Press "Enter" to skip to content

10 Female Directors Who Could Have Won At Cannes

Sofia Coppola’s Best Director win at the 2017 Cannes Film Festival not only put a huge pin in the map of film history, it also marked an extremely popular win for one of the world’s most beloved filmmakers. I skipped through the pages of the history of Cannes to illuminate 10 other talented female directors who could so easily have been awarded the Best Director prize in competition at Cannes. The following 10 examples of excellence includes 2 winners from this year festival, 2 other participants, as well as 2 members of that very jury. Small world.


Lynne RamsayWe Need to Talk About Kevin (2011)
(Nicolas Winding Refn won for Drive)


Jane CampionThe Piano (1993)
(Mike Leigh won for Naked)
The Piano was awarded Best Actress for Holly Hunter and shared the Palme d’Or with Farewell My Concubine


Agnès JaouiComme une image / Look at Me (2004)
(Tony Gatlif won for Exiles)
Look at Me was awarded Best Screenplay for Agnès Jaoui and Jean-Pierre Bacri


Gillian ArmstrongMy Brilliant Career (1979)
(Terrence Malick won for Days of Heaven)


Maren AdeToni Erdmann (2016)
(Cristian Mungiu for Graduation and Olivier Assayas for Personal Shopper tied)
Toni Erdmann won the FIPRESCI Prize for Maren Ade


Alice RohrwacherLe meraviglie / The Wonders (2014)
(Bennett Miller won for Foxcatcher)
The Wonders was awarded the Grand Prize of the Jury for Alice Rohrwacher


Agnès VardaCléo de 5 à 7 / Cleo from 5 to 7 (1962)
(No Directing prize awarded this year)


Naomi KawaseMogari no mori / The Mourning Forest (2007)
(Julian Schnabel won for The Diving Bell and the Butterfly)
The Mourning Forest was awarded the Grand Prize of the Jury for Naomi Kawase


Margarethe von TrottaRosa Luxemburg (1986)
(Martin Scorsese won for After Hours)
Rosa Luxemburg was awarded Best Actress for Barbara Sukowa


Sofia CoppolaMarie Antoinette (2006)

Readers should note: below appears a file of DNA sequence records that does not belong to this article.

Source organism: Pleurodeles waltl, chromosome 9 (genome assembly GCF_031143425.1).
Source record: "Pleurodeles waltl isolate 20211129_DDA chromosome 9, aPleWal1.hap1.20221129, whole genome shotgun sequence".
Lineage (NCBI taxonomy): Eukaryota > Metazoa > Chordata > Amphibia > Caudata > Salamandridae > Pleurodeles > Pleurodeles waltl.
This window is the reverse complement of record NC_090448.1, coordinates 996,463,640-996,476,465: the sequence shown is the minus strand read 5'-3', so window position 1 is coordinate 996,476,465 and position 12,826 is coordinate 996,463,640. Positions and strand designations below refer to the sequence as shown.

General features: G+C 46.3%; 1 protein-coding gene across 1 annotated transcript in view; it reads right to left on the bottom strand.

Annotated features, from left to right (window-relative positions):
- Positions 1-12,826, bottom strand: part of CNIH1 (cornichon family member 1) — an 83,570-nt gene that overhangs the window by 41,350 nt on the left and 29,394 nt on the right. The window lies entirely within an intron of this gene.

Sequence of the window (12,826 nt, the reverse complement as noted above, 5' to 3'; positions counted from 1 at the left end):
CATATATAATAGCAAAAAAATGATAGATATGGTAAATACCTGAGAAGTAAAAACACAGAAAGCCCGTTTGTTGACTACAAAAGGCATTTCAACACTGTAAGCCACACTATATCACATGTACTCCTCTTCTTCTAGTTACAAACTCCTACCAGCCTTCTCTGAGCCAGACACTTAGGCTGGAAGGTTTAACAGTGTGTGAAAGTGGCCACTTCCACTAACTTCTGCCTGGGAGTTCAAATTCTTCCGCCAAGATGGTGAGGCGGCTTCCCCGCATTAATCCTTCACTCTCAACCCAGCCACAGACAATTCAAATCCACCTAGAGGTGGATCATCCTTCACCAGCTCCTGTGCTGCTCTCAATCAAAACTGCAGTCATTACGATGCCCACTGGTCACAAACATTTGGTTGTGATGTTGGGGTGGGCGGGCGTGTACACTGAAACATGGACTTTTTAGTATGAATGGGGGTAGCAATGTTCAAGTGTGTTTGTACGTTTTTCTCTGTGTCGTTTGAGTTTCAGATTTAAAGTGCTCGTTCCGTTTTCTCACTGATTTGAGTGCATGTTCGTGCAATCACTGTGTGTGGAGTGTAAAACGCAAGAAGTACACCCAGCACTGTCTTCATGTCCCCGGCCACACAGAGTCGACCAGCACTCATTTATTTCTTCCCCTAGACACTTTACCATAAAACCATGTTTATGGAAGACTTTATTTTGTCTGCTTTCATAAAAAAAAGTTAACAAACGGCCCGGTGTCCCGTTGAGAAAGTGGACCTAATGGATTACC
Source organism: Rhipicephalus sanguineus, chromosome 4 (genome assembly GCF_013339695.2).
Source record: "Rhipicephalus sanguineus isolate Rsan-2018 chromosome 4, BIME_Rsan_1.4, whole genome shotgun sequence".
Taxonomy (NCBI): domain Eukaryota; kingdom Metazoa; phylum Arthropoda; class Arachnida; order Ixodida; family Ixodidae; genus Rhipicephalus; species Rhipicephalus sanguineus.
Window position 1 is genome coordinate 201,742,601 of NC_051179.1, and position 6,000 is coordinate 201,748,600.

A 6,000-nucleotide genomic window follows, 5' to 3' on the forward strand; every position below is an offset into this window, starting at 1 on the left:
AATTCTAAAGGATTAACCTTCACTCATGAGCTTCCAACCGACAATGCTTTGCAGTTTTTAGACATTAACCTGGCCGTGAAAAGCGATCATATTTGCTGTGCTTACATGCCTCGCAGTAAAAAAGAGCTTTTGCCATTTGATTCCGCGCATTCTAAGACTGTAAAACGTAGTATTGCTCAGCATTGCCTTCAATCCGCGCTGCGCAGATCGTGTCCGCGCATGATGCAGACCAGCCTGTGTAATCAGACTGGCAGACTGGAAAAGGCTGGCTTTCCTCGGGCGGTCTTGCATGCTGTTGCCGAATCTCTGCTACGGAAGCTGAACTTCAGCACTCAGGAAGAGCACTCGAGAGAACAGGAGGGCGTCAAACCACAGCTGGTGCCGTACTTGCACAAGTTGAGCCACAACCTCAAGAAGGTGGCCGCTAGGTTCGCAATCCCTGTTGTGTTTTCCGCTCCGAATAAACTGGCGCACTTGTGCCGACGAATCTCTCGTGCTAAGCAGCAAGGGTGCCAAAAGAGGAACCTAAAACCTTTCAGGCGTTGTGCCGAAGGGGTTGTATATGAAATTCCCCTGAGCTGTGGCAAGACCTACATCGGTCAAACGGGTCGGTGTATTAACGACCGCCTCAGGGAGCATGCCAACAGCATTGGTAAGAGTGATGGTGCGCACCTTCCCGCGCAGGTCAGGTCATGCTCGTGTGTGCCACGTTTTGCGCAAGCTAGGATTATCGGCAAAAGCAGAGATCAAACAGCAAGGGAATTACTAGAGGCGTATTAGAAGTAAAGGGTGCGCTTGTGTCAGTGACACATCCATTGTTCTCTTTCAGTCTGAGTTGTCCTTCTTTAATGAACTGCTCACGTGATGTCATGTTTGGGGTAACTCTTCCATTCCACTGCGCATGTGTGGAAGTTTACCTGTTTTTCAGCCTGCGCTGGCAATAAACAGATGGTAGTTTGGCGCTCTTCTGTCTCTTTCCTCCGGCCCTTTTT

(Alejandro González Iñárritu won for Babel)
Marie Antoinette won a Cinema Prize of the French National Education System for Sofia Coppola and the Palm Dog for Mops



  1. […] Sofia Coppola is one of the few celebrated female directors working in today’s masculinized Hollywood. One might argue, of course, that she is playing with a stacked deck given her family connections, but the style of her movies, unforgettable in the arthouse, and counterintuitively uncommercial to the execs, probably null her unfair advantage. One of her movies, which at the time sparked criticism was Marie Antoinette. Coppola consciously chose to exclude politics from the film and acknowledged that the film was not a typical biopic. “It is not a lesson of history, it’s an interpretation carried by my desire for covering the subject differently.” In Coppola’s philosophy, it is not on cinema to tell the world what to think – the world should make its own interpretation of the story – she provides the rhythms and you provide the rhymes. The movie Marie Antoinette shows a historical figure, set to modern imagery, language, gestures, and somehow even the candy colors of the pompous gowns seem post-modern, as if Louis the XVI wanted his girl to dress like Barbie on crack. Coppola tells the story of Marie Antoinette from girlhood to the French Revolution, adding pop under-associations with teen stars and Hollywood celebrities. Wild parties with drugs consumed like candy and endless shopping excesses. Kirsten Dunst, who has previous with Coppola from her directorial debut The Virgin Suicides moves Marie Antoinette from the lost girl to the silly teenager. Dunst juxtaposes naïveté, loneliness and charisma, capturing the essence of a young woman who desperately desires freedom while being burdened with the knowledge that her only value is in her ability to give birth to an heir. She tries to explore her identity as much as she can, though imprisoned by social expectations. Writer and director Sofia Coppola loosely based the film on Antonia Fraser’s biography of the French queen, and mixed the dialogue with actual quotes from her life. Marie Antoinette is unexpectedly deeper and more feminist than one realizes. Sofia Coppola created a luxuriant and beautiful feast for the eyes, but more importantly humanized the “cut down” queen and helps us connect with heavy use of the post-modern. Coppola reminds us of the gender suppression of women throughout history and that this continues even today, perhaps speaking to her own trials. This reviewer for one hopes that she continues to tell the story from a female point of view. […]

Leave a Reply

This site uses Akismet to reduce spam. Learn how your comment data is processed.

%d bloggers like this: